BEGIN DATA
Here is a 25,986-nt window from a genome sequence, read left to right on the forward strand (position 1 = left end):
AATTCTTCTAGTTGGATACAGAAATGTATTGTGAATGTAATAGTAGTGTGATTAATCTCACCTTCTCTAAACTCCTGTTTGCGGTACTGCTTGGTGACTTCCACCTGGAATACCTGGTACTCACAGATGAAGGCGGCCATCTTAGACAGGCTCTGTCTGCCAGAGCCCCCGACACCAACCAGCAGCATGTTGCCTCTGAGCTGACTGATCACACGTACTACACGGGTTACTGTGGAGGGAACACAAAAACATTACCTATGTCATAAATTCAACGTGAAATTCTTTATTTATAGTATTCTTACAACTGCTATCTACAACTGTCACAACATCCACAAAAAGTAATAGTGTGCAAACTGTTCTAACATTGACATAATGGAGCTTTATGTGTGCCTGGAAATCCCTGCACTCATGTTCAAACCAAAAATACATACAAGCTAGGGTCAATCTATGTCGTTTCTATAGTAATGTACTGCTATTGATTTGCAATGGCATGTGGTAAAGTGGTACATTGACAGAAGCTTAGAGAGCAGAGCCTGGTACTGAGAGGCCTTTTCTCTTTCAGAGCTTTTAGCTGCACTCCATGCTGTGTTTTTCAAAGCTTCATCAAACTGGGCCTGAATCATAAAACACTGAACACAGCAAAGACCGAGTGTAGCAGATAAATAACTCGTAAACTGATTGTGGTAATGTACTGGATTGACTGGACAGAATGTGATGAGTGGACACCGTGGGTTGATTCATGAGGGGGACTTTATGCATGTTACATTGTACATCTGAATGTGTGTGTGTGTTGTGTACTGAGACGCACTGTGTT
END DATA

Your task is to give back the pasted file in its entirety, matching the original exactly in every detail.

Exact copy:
Here is a 25,986-nt window from a genome sequence, read left to right on the forward strand (position 1 = left end):
AATTCTTCTAGTTGGATACAGAAATGTATTGTGAATGTAATAGTAGTGTGATTAATCTCACCTTCTCTAAACTCCTGTTTGCGGTACTGCTTGGTGACTTCCACCTGGAATACCTGGTACTCACAGATGAAGGCGGCCATCTTAGACAGGCTCTGTCTGCCAGAGCCCCCGACACCAACCAGCAGCATGTTGCCTCTGAGCTGACTGATCACACGTACTACACGGGTTACTGTGGAGGGAACACAAAAACATTACCTATGTCATAAATTCAACGTGAAATTCTTTATTTATAGTATTCTTACAACTGCTATCTACAACTGTCACAACATCCACAAAAAGTAATAGTGTGCAAACTGTTCTAACATTGACATAATGGAGCTTTATGTGTGCCTGGAAATCCCTGCACTCATGTTCAAACCAAAAATACATACAAGCTAGGGTCAATCTATGTCGTTTCTATAGTAATGTACTGCTATTGATTTGCAATGGCATGTGGTAAAGTGGTACATTGACAGAAGCTTAGAGAGCAGAGCCTGGTACTGAGAGGCCTTTTCTCTTTCAGAGCTTTTAGCTGCACTCCATGCTGTGTTTTTCAAAGCTTCATCAAACTGGGCCTGAATCATAAAACACTGAACACAGCAAAGACCGAGTGTAGCAGATAAATAACTCGTAAACTGATTGTGGTAATGTACTGGATTGACTGGACAGAATGTGATGAGTGGACACCGTGGGTTGATTCATGAGGGGGACTTTATGCATGTTACATTGTACATCTGAATGTGTGTGTGTGTTGTGTACTGAGACGCACTGTGTT